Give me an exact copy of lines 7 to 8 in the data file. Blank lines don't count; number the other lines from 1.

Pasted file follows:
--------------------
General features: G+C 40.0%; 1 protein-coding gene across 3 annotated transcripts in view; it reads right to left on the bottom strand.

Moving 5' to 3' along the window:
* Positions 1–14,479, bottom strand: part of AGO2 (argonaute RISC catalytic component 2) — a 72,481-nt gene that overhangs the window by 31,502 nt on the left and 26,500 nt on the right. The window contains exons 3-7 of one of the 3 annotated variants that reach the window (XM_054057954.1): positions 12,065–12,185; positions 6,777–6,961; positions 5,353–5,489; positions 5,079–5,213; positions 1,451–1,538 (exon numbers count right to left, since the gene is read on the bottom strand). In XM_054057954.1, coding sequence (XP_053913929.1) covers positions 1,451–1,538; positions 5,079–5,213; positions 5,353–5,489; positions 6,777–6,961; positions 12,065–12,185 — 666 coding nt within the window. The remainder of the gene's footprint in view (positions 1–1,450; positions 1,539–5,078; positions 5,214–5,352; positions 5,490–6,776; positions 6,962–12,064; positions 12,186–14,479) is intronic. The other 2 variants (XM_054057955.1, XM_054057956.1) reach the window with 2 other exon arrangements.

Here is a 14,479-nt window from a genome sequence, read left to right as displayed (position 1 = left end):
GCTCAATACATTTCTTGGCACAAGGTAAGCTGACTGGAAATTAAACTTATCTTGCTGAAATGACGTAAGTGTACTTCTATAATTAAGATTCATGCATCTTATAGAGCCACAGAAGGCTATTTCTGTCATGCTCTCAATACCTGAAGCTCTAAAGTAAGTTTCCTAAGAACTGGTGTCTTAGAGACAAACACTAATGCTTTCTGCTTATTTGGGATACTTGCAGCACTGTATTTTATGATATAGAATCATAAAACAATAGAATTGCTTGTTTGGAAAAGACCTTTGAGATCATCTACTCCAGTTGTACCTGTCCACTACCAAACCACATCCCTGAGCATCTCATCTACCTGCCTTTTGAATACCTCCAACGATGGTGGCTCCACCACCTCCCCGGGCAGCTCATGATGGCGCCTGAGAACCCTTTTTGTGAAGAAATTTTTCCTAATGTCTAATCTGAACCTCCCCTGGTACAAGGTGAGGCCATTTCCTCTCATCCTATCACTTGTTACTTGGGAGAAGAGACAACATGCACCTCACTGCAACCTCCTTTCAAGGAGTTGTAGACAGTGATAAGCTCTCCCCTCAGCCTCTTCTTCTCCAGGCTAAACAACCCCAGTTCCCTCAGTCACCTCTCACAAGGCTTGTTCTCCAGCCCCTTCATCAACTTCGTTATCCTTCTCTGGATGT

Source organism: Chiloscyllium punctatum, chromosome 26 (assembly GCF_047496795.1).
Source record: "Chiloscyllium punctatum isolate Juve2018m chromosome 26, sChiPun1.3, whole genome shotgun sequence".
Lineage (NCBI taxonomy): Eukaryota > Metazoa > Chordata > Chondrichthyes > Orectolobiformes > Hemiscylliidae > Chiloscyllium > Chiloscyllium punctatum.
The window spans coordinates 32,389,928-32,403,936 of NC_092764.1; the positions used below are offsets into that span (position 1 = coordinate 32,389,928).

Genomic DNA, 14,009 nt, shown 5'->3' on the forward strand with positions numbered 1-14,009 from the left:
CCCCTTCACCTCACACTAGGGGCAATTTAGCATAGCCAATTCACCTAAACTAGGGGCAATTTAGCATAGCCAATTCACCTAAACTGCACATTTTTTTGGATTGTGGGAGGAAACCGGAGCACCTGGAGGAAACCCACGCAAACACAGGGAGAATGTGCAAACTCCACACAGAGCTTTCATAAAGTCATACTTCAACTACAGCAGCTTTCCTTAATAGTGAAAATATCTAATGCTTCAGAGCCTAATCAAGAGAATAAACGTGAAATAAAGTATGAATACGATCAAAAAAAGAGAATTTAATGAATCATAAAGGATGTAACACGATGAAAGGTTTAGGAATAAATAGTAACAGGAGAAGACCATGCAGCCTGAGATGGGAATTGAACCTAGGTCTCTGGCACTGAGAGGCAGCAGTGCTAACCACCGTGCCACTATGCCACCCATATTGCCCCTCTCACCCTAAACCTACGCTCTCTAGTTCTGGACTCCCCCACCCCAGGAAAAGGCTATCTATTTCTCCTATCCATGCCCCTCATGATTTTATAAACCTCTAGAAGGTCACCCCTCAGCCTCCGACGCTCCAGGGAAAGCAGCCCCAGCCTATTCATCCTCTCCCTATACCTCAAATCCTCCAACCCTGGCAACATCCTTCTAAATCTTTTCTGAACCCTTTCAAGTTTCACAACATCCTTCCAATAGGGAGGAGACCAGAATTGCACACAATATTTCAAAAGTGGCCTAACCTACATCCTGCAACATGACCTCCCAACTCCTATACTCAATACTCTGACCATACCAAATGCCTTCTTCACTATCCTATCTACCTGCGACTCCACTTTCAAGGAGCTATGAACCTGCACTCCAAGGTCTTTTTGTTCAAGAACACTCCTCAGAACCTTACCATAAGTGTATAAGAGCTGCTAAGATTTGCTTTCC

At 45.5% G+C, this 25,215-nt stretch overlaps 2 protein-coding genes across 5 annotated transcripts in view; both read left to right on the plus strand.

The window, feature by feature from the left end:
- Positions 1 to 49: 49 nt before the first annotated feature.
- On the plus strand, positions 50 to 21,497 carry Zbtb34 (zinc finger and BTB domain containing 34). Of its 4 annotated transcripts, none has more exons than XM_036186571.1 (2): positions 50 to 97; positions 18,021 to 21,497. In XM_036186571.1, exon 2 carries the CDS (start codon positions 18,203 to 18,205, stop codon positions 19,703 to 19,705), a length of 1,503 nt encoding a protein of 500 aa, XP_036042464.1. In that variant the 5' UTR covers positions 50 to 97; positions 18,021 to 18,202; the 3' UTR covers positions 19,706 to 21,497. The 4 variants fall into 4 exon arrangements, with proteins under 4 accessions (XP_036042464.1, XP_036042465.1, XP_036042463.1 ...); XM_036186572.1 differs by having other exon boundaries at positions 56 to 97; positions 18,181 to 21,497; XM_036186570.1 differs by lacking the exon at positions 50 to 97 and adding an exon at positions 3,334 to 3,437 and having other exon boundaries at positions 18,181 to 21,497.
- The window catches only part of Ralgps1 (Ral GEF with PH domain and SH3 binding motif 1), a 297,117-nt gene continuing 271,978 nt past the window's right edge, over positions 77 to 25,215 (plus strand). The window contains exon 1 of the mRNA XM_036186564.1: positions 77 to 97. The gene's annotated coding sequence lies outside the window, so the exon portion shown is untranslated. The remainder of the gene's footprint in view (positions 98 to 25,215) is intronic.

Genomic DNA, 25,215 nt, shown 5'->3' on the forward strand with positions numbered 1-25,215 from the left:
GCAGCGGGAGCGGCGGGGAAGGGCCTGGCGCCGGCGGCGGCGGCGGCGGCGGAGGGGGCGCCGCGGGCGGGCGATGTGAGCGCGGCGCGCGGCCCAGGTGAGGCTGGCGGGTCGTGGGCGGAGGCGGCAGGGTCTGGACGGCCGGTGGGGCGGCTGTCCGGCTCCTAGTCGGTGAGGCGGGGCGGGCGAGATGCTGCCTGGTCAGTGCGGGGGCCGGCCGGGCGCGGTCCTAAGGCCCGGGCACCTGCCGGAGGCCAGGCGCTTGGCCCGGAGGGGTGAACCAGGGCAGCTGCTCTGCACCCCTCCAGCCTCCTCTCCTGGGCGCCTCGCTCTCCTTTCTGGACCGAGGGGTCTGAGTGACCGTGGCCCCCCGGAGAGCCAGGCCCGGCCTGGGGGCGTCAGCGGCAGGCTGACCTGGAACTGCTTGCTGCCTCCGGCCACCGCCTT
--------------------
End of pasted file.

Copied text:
Source record: "Chiloscyllium punctatum isolate Juve2018m chromosome 26, sChiPun1.3, whole genome shotgun sequence".
Lineage (NCBI taxonomy): Eukaryota > Metazoa > Chordata > Chondrichthyes > Orectolobiformes > Hemiscylliidae > Chiloscyllium > Chiloscyllium punctatum.